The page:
There’s no healing a psychopath, so what happens when your paycheck depends on one?
People tend to throw around the word “psycho” pretty casually, but a clinically diagnosed psychopath is a very serious animal. There’s a big (and rather scary) difference between someone who is kind of mean or a little off, and someone who is void of feeling and only wants you to suffer. According to Judy Rosenberg, PhD, an LA-based psychologist and author whose valued professional input has appeared on major outlets like CBS News and CNN, a psychopath is someone who can severely threaten your well-being, physically and/or emotionally. (They’re not all serial killers, contrary to what Hollywood would have you think. And they’re not easy to spot, either—many of them are normal or even quite charming.) “There’s a quality of the worse you feel, the better he feels,” she says. “Somebody who’s a true psychopath has absolutely no empathy at all.” Some marked features of a true psychopath, as she explains it, are severe paranoia, a high degree of narcissism, intense projection of rage or insecurity on others, and a general penchant for sadism. To put it bluntly, Dr. Rosenberg says, “They don’t mind cutting your jugular.”
Analyze the workplace dynamic
There are plenty of bad bosses out there in the workforce who make their employees unhappy or uncomfortable, but psychopathic bosses go well beyond that. If you think your boss is psychopath, don’t just observe him or her, but observe how she affects your coworkers and the general workplace environment as well. “Corporations can become like dysfunctional families,” Dr. Rosenberg says. A workplace that functions underneath the command of a psychopath will be very hostile and will seem very personal. Psychopathic bosses can turn employees against each other, allowing the abuse to pile up. This is because they don’t care about their employees as fellow humans. “You become a function, not a person,” Dr. Rosenberg reveals. “You’re just a thing to be used and if you have needs that’s not OK because they’re not his needs.” If you’re feeling used and abused by your boss, there’s an excellent chance that your coworkers are feeling the same way. In these circumstances, some individuals will bond together while others will become nasty or conniving in order to trump their coworkers in an effort to win favor with the big man. Now you’ve got to watch your back from all angles.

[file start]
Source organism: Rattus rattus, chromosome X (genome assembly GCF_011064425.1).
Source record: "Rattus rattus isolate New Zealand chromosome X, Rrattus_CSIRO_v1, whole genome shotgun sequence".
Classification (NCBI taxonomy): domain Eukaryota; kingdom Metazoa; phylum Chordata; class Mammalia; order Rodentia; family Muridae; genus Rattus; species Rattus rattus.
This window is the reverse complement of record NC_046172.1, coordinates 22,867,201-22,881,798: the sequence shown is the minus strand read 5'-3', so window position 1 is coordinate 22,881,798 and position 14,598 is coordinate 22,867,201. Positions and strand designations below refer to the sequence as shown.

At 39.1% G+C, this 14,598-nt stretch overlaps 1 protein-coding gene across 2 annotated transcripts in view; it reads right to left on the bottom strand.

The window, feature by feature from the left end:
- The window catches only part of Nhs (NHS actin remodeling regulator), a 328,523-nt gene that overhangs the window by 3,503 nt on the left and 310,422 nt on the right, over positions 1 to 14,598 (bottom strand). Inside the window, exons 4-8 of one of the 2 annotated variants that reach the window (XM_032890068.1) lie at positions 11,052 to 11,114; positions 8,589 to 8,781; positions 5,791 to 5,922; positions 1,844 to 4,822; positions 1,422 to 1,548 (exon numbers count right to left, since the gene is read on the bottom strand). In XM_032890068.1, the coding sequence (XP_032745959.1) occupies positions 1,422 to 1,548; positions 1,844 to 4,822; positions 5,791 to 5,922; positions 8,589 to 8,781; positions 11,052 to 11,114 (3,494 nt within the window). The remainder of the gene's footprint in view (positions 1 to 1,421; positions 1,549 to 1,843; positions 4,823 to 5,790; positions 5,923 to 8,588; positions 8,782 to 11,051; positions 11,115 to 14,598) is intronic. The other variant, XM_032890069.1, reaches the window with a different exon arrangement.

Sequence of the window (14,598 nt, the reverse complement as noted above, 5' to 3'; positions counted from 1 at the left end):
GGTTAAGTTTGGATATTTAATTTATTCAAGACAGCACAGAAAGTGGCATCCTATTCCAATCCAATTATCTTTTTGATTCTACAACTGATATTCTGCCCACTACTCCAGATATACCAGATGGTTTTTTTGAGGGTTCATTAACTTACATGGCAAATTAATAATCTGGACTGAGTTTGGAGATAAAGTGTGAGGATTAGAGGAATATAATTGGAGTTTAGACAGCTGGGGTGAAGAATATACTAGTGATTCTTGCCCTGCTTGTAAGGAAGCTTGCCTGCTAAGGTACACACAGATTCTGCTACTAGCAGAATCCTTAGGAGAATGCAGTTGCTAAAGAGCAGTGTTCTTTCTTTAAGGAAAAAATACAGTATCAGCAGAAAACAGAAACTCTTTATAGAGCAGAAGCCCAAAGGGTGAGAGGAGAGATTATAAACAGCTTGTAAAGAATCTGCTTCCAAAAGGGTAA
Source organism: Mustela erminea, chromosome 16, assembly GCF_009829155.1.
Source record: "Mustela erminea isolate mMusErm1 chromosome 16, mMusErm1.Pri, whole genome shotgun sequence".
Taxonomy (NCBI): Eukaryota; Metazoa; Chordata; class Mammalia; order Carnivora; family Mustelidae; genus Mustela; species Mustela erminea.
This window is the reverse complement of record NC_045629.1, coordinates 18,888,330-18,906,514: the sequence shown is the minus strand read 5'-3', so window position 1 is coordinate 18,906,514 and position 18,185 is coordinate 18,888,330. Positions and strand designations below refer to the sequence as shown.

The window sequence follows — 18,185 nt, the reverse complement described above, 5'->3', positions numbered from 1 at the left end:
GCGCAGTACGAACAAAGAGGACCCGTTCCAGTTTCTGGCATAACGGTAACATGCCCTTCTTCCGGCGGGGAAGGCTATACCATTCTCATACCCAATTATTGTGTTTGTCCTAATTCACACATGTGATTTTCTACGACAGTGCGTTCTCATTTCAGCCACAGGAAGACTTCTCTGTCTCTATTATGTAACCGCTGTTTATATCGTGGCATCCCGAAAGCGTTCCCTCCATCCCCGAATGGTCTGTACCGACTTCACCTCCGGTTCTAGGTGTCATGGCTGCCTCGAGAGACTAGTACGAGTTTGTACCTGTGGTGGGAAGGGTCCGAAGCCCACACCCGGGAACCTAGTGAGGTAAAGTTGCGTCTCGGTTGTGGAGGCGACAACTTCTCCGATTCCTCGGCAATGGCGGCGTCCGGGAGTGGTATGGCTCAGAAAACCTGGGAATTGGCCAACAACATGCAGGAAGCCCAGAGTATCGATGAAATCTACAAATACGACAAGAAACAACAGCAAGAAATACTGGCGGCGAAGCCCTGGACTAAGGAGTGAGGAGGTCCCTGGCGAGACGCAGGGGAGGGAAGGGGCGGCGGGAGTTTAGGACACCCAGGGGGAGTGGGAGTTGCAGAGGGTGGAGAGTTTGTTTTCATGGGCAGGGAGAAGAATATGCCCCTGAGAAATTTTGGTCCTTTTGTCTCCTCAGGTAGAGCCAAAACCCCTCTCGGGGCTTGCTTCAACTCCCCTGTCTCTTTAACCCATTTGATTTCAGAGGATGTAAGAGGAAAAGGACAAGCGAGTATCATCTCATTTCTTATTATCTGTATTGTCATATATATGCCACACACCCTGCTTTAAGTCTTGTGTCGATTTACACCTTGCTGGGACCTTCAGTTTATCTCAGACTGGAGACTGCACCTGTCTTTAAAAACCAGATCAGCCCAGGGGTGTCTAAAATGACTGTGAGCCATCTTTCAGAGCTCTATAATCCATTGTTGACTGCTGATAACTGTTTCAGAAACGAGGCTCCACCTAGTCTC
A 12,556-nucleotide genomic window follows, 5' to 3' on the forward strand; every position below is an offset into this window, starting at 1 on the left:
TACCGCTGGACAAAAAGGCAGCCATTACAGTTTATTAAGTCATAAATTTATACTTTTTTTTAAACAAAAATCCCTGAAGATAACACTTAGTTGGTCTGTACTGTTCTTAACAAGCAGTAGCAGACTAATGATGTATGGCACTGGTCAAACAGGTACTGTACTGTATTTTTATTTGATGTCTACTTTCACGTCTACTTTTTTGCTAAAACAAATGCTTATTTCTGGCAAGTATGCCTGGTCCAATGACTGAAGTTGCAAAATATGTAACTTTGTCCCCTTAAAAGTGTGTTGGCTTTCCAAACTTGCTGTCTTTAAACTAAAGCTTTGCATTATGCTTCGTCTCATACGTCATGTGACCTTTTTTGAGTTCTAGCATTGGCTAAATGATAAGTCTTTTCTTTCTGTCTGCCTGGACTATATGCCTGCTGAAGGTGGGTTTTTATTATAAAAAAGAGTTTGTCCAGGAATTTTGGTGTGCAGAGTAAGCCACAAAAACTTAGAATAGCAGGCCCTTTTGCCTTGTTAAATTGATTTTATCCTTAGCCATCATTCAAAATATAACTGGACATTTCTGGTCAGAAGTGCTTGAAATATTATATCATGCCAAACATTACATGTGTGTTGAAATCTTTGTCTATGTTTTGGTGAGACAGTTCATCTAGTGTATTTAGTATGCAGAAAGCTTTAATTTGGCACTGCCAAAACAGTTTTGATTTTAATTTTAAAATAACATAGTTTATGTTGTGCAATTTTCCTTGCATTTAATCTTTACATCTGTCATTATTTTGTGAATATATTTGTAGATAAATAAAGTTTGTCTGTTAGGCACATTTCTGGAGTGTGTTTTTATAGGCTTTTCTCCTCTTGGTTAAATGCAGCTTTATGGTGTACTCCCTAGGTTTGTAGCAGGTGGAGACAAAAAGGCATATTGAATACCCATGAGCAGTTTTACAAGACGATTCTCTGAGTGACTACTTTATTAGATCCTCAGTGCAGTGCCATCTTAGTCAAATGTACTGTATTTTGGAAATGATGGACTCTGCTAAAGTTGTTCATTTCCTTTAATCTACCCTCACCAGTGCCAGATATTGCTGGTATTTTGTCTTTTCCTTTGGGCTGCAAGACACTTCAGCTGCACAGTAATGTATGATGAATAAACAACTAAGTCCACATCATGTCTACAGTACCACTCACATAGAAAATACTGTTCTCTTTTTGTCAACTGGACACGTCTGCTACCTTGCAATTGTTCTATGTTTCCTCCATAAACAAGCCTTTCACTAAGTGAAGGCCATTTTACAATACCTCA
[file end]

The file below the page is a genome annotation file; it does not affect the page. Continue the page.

Accept that your boss is not going to change
Psychopaths don’t stop being psychopaths. As Dr. Rosenberg said earlier, they are fundamentally devoid of empathy, and nothing is going to change that. You may keep trying to please your boss by performing well, but no matter what he will remain the same person. The question then becomes, can you stand it or not? The eventual outcome, Dr. Rosenberg says, is completely empty and destructive. “They keep using people up until nobody wants to be around them,” she explains. Their psychopathic behavior may even eventually lead to the destruction of the company itself. If your boss is a psychopath, he/she will push you to your absolute limit until you break down mentally. So if your boss isn’t going to change, something else has to, and inevitably, you’re the one who is going to have to make that change. Here are 10 things you should always do on your last day of work.
Recognize that situation won’t ever be positive
Though you may think that your horrible job is just a challenge for you to surmount, there is no such thing as winning in this scenario. No matter how much you try to ingratiate yourself to bosses like these, there will never be a lasting positive outcome. “If you please them,” Dr. Rosenberg says, “you’re good for a moment. If you can’t, you’re not good and if they can replace you they will because you’re just an object.” When it comes to psychopaths, you are utterly disposable. They will treat you and your coworkers like pigs to a slaughter; they don’t anticipate you to last, but while you do they will squeeze every bit of usefulness out of you that they can. Psychopathic bosses will make incredible demands of you and berate you whether you meet them or not. They will emotionally and physically exhaust you. You have to realize that either you will continue to suffer or you will be fired/quit. These are 14 secret signs you’re about to get fired.